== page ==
In order to fit the emonTH board into the enclosure, it was necessary make some modifications. The onboard AA cell holder was removed to lower the profile and replaced with two single AA cell holders, secured either side of the board. In order to fit the PCB, existing standoffs in the case were cut off and a small groove cut which allows the board to fit snugly and be retained without fixings. The hole for the gland was drilled and then tapped with an M8 tap - the plastic is strong enough to nip up the gland and compress the seal without stripping the threads providing you are careful. Try as I might (even with a vacuum desoldering station) I could not remove the turned pin socket for the DHT22, so simply soldered a piece of 0.1" pin header to the DHT44 cable once it had been passed through the gland, and plugged it in. It’s all a bit of a squeeze, but the lid does go on :wink:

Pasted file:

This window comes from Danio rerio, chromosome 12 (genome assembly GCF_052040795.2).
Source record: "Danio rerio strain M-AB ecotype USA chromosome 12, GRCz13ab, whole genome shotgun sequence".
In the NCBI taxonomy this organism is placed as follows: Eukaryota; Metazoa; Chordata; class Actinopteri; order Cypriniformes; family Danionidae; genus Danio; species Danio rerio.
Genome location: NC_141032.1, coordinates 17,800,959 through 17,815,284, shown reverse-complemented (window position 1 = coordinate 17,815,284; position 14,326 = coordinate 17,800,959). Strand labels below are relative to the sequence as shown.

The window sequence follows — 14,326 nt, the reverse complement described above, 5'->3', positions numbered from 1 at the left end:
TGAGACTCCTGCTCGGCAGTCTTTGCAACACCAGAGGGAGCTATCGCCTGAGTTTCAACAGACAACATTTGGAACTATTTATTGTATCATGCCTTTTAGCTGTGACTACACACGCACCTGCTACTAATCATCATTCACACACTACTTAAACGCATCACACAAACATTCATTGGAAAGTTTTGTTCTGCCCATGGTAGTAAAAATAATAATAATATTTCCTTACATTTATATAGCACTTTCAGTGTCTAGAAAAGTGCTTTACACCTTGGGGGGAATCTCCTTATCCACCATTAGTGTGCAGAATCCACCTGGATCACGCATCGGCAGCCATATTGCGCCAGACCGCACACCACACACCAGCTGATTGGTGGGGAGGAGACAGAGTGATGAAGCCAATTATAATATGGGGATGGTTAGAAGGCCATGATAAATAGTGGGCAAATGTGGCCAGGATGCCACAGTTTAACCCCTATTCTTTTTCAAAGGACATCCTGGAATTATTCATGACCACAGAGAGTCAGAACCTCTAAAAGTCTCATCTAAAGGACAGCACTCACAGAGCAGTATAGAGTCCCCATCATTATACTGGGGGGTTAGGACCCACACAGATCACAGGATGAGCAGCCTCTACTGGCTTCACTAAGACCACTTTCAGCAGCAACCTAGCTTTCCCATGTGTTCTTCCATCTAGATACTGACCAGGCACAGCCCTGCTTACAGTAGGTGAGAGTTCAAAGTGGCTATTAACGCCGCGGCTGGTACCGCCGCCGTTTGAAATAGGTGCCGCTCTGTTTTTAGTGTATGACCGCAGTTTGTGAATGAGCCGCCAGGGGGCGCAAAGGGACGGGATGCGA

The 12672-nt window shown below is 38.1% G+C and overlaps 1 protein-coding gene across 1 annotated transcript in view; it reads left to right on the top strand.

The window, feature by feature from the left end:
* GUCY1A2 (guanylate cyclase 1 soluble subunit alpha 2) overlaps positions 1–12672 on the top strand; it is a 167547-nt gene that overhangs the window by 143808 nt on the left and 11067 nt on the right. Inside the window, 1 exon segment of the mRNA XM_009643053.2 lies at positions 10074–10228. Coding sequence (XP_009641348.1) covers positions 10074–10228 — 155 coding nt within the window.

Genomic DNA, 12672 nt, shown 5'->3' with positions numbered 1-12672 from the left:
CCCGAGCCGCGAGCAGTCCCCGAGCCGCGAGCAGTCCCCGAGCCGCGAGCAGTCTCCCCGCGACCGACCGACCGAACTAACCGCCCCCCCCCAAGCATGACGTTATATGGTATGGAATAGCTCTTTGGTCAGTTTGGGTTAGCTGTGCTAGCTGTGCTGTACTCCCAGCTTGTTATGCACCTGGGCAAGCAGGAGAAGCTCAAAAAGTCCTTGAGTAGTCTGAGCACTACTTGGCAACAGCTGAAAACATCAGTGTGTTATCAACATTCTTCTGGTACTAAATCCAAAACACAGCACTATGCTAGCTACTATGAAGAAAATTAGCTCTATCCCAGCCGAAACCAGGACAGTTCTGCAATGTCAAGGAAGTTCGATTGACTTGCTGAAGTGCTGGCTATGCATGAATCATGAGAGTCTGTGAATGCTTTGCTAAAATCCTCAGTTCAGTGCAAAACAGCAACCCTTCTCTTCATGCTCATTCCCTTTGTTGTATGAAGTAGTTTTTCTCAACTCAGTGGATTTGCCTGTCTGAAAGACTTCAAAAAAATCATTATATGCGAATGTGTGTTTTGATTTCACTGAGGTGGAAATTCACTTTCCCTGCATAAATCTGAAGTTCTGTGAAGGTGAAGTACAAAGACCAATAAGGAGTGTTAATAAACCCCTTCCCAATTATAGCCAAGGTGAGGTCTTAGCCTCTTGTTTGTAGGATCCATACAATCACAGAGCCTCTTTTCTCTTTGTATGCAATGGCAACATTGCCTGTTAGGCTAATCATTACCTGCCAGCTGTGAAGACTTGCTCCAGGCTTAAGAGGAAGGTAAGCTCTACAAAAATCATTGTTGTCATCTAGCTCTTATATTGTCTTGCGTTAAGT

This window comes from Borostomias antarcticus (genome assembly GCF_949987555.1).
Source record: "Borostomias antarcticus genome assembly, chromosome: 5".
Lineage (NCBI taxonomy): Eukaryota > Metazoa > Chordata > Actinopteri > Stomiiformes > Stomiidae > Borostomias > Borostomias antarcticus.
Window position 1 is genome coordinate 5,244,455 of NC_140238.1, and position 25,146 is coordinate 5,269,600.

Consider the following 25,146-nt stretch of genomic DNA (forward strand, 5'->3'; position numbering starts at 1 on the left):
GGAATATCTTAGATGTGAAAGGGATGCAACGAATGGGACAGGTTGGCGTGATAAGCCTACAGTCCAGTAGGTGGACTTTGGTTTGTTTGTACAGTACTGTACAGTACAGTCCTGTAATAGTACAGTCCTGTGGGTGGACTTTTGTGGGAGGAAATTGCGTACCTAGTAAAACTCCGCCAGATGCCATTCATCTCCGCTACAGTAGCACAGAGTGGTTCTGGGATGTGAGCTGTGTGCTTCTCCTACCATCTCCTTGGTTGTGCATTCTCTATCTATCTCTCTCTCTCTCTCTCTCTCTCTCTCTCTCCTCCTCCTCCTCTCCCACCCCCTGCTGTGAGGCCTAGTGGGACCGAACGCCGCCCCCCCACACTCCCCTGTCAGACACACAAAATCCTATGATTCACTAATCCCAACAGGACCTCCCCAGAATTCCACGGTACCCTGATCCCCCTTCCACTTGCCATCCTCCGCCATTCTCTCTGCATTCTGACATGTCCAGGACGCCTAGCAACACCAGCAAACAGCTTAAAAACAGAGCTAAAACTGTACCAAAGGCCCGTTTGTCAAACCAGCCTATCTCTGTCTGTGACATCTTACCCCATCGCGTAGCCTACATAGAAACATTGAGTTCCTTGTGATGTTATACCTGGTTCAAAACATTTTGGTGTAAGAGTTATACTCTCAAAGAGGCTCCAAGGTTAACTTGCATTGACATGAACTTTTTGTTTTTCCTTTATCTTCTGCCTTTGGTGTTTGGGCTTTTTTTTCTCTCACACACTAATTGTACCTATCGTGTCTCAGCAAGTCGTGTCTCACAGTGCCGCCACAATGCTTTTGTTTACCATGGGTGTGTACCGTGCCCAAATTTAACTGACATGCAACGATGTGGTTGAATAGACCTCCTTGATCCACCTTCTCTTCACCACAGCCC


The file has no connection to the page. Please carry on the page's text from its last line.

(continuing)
I also have the Ambient Weather Solar Shield as mentioned above, http://www.ambientweather.com/amwesrpatean.html. After trimming off unused mountings on one of the plates, it is possible to fit the entire enclosure between the two bottom plates of the solar shield - you might be just able to make it out in the photo below. The DHT44 sensor is secured to a rod which runs up the centre of the solar shield.

Almost like I planned it :wink:

Haven’t put it up in the garden yet so I can’t tell you how well it’s performing. That was meant to be today’s job, but of course its raining…

Cheers,

Andy

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Very clean install, Andy. You made it look like the enclosure was designed for the emonTH. Nice job!

Wow that’s quite a nice job you did. Am also keen to know how it behaves. Do you have a nearby weather station to compare (Metar or a Davis VP2 for ex ?)
As the weather geeks will tell you, it is very easy to have bad readings … :slight_smile: